Phineas Fisher, a pseudonymous hacktivist famous for leaks from high-profile companies, is offering $100,000 for other hackers to steal and leak controversial corporate documents, Motherboard reports.
Why it matters: Hacktivism — hacking for some perceived public benefit — trailed off in recent years as more hackers chose to monetize their skill sets through thievery and ransom schemes. This offer could reincentivize civic-minded computer crime.
The backdrop: Fisher is well-known in the hacker community for leaking documents from two military surveillance contractors (Gamma, which sells Fisher's titular FinFisher spyware, and Hacking Team), Spanish police officers, Turkish politicians and an offshore bank (the Cayman National Bank and Trust).
- Fisher claims to have money from "recent, undisclosed hacks" that will be used to pay up the bounties.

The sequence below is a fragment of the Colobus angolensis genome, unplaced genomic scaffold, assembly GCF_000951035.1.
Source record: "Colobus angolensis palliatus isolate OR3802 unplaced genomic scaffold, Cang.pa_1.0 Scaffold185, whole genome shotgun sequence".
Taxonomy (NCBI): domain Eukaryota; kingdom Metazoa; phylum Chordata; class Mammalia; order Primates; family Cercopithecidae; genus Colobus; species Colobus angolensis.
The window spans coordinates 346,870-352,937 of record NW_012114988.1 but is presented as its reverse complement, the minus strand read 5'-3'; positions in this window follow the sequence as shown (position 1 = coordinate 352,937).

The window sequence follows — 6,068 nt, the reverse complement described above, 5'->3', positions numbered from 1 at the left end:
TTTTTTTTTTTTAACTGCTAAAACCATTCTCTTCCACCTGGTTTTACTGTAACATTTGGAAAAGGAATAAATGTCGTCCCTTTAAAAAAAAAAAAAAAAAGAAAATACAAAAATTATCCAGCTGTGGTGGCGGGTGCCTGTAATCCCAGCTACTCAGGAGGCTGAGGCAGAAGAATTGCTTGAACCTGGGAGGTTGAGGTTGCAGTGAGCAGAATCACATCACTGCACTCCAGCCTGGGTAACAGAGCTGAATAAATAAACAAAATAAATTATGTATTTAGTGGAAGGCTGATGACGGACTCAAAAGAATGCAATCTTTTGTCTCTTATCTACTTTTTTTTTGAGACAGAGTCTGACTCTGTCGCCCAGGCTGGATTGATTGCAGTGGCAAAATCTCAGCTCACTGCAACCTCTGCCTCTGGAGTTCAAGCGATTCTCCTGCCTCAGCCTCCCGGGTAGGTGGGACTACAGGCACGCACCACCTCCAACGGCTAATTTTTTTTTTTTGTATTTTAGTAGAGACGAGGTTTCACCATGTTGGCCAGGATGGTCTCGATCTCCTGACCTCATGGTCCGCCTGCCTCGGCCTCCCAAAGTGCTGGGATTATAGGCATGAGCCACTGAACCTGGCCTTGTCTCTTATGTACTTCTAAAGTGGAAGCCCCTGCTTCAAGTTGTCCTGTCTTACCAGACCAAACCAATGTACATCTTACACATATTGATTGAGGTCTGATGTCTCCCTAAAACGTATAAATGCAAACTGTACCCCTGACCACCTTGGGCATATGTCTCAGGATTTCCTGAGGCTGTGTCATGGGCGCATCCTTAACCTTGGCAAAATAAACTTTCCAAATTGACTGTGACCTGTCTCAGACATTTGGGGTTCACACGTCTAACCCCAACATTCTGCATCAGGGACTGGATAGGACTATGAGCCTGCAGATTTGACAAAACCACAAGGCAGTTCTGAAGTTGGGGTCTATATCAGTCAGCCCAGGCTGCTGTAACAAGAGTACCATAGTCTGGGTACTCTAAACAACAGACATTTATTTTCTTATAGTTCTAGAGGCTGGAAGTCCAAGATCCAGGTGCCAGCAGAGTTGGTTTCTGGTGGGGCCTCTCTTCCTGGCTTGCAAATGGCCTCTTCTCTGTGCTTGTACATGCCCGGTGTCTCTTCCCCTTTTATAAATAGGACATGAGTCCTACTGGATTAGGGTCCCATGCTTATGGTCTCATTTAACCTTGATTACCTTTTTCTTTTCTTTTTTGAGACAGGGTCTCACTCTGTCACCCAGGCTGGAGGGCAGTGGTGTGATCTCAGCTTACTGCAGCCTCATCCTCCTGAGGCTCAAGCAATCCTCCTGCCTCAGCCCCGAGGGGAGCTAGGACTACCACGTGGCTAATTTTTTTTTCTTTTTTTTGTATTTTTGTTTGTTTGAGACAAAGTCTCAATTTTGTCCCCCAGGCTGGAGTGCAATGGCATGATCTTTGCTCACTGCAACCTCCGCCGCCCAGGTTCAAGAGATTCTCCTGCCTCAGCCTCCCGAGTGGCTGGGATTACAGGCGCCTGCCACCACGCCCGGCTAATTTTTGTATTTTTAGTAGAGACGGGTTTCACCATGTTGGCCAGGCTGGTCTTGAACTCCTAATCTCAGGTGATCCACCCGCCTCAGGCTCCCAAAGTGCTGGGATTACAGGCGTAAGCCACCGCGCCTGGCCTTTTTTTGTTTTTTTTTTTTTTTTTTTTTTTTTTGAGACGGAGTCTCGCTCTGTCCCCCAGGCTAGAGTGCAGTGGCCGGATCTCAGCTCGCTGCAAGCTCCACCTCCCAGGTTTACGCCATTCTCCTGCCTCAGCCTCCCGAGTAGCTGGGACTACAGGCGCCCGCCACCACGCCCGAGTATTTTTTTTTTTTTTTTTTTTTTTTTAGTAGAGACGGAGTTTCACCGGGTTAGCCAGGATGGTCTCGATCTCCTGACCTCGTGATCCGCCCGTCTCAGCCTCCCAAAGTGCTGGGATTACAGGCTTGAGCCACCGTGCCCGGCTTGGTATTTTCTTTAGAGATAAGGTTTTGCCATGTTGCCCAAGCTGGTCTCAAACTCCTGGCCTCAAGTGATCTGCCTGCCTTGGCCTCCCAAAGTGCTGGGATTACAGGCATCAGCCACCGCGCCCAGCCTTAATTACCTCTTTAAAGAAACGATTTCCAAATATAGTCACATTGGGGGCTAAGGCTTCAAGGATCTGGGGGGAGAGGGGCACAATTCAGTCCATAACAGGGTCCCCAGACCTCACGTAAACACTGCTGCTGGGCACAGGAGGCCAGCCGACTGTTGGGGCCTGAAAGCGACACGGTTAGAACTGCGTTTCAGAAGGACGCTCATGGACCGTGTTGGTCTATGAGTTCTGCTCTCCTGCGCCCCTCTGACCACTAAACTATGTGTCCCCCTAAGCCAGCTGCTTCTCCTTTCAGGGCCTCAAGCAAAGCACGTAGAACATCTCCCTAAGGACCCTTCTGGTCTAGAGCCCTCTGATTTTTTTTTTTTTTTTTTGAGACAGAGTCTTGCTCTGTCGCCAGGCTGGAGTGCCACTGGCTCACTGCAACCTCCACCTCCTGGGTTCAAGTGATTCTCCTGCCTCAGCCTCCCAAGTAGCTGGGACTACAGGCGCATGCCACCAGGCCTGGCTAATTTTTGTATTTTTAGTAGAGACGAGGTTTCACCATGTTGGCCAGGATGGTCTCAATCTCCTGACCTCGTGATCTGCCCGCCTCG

- Fisher told Motherboard that examples of corporate leaks that might be awarded include South American livestock and mining companies, surveillance contractors and Halliburton.
What we're thinking: While adding a financial incentive for public interest hacking might inspire activists, it may also have an effect on traditional crime. Criminal hackers often negotiate ransoms not to damage corporate networks; Fisher's bounty could change negotiations, guaranteeing that if a corporation doesn't pay, hackers still can monetize hacking certain targets.
Go deeper: Hacktivism is down 95% since 2015